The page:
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My objective in this experiment is to find out how a spring varies in length with added load. I also want to witness Hookes Law in action, and I want to observe the behaviour of the spring/s even after the load added causes the stress in the spring to

Extracts from this document...

Introduction

Emad Rahman – 11NGO – Sapphire House – Science – Mr DeJonge

GCSE Coursework – Hooke’s Law – 05/03/2008

GCSE Science Coursework:

Hooke’s Law

Introduction

As it is known, different materials have different properties. They act differently under different circumstances. There are a number of properties of matter which can be explained in terms of molecular behaviour. Among these properties is elasticity.

Intermolecular forces: these are electromagnetic forces between molecules. The strength and direction of these forces differ in accordance to the separation of the molecules.


Materials are often subjected to different forces. Forces can be distorting, that is they can alter the shape of a body. Two distorting forces I shall look at are tension and compression.

Tension/tensile stress, more generally referred to as stretch, happens when external forces (larger red arrows) act on a body so that different parts of that body are pulled to go in different directions. In most materials, the intermolecular force (smaller aqua arrows) of attraction shows resistance to these external forces, so that once the external forces have abated, the body resumes its original shape/length.

Compression/compressive stress, more generally referred to as squashing, happens when external forces act on a body of material so that different parts of that body are pushed in towards the centre of the body. In most materials, the intermolecular force of repulsion acts against these external forces, so that when the distorting force is removed, the molecules return to their original arrangement and spacing.

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Middle

So basically, once I have set up the entire apparatus, I shall start off taking the measurement of the spring when it is free of load, then let my peers take theirs. Then I shall add a Newton weight one at a time, taking measurements with my helpers each time I add one. Of course we’ll be wearing our goggles, because I don’t want to take any risks.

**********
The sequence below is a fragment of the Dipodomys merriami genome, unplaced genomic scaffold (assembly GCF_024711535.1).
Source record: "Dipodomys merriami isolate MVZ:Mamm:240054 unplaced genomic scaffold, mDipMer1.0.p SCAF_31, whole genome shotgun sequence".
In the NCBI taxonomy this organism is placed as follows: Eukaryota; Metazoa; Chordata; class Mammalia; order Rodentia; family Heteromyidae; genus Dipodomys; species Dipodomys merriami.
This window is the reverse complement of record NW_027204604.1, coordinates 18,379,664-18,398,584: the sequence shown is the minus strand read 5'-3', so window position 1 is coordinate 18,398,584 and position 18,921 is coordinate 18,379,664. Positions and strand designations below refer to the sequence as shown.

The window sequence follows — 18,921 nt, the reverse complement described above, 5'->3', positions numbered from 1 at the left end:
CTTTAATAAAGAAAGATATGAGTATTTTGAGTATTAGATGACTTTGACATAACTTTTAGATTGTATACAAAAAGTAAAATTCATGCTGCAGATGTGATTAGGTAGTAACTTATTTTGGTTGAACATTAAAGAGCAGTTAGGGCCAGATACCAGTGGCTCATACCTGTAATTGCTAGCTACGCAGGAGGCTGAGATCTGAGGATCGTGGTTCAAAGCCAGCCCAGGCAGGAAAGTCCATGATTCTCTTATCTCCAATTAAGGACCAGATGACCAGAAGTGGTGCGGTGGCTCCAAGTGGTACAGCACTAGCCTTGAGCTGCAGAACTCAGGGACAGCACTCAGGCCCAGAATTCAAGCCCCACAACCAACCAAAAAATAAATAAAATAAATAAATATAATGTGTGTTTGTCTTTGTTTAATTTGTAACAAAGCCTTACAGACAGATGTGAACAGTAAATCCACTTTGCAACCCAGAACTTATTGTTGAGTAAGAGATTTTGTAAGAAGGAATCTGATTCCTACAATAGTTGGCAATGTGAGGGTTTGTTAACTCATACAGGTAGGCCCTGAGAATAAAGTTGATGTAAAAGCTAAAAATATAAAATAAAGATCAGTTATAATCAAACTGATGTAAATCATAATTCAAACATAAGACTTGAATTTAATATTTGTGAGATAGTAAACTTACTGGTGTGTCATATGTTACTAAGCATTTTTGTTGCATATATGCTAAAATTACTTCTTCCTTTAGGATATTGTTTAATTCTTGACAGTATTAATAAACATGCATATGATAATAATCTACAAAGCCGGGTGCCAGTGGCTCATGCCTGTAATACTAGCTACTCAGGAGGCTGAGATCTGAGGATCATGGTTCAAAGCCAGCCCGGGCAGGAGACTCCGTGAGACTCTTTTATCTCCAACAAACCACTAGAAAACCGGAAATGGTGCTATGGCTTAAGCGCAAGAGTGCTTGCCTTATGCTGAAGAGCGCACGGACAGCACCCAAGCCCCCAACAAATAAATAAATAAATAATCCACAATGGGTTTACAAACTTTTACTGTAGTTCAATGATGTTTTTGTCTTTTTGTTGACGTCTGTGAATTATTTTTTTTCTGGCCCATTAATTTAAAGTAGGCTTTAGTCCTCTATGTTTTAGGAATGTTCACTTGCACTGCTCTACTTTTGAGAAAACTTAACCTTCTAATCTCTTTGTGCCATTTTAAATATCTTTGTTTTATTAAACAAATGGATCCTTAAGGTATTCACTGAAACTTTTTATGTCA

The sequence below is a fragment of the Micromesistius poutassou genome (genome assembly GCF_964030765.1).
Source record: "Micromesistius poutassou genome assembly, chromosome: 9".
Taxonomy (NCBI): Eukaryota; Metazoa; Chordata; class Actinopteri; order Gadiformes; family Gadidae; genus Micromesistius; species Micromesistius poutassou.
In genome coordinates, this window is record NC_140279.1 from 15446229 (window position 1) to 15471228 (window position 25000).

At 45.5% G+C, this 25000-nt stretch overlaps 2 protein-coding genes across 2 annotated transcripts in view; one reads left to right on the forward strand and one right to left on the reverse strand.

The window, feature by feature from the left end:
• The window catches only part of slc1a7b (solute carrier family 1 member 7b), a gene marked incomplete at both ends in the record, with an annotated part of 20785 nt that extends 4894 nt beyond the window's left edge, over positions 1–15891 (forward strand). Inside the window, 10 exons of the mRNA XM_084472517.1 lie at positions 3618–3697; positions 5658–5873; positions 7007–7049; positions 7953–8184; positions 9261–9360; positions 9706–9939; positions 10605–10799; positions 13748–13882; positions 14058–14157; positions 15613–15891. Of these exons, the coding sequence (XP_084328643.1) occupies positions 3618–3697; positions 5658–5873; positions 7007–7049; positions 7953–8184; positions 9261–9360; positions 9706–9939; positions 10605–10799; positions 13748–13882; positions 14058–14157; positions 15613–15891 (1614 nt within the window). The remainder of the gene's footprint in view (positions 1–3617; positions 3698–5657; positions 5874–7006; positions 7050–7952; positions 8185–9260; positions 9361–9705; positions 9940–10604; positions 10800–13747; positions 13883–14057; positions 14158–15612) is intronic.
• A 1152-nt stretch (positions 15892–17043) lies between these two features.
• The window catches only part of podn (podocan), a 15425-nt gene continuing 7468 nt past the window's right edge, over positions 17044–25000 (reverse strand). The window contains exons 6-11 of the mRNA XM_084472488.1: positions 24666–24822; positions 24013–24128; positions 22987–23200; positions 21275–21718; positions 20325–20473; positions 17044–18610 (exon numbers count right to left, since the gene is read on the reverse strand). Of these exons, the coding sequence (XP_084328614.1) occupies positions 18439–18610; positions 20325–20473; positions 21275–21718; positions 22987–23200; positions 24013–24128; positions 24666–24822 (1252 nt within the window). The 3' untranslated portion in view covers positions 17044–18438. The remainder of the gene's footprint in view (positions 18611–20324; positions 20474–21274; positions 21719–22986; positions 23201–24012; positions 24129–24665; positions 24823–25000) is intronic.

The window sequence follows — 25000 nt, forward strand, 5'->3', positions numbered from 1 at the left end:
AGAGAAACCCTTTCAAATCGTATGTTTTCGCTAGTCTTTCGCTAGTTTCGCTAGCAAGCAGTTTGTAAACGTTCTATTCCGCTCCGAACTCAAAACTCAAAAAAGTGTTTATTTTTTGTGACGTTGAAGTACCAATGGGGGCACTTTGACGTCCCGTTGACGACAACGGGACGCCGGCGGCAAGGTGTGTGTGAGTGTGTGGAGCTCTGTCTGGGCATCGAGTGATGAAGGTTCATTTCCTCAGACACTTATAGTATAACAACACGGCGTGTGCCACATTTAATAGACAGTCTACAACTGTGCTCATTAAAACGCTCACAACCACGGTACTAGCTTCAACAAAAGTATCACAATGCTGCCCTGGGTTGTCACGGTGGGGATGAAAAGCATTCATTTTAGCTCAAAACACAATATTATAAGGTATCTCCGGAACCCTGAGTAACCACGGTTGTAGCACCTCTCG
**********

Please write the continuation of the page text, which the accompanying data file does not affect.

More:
1. Collect equipment.
  2. Prepare apparatus as shown in diagram.
  3. Record the length of the spring when it is load-free, to cm, in the prepared table for results.
  4. Add a weight/mass of 1 kg or 1 N, and then take the new length of the spring. Record in the prepared table for results.
  5. Continue adding on weights/masses of 1 kg, recording the length of the spring each time in the prepared table for results.

This should be carried on until the weights can no longer be attached to the hanging spring.


Apparatus

The apparatus that I shall need set up for my experiment consist of the following items:

  1. Retort Stands        (x 2)
  2. Boss and Clamps        (x 2)
  3. Metre Rule
  4. Spring                 (length: 50 mm)                
  5. Newton Weights        (x 15 approximately)

Other items I shall need are three pairs of goggles.

Safety

I must consider my safety when working in the laboratory. It is common when this type of experiment

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Conclusion

Evaluation

Personally, I think that I carried out this experiment successfully, and my method of carrying it out and my method of recording were appropriate, safe, accurate to a reasonable extent, and efficient too. I didn’t come across any weird data or anomalies, and my data presented clear-to-see evidence. It also had a lot of integrity, considering how I recorded and obtained my data. However, there is an important mistake that had not come to my mind, and that is I hadn’t made any record of the material of the spring. I think if I had taken note of the material of the spring, I would have been able to make some comments upon the elasticity of that material. Personally, had it been beneficial to me, I would’ve carried out this entire experiment again, but this time with a spring of slightly longer length (maybe 7 cm) and better capability of holding onto load. This would help me find out how the spring behaves after the load has exceeded its elastic limit. I think the data and the evidence is reliable enough to support my conclusion, and luckily there was no inconsistence to worry about or account for.

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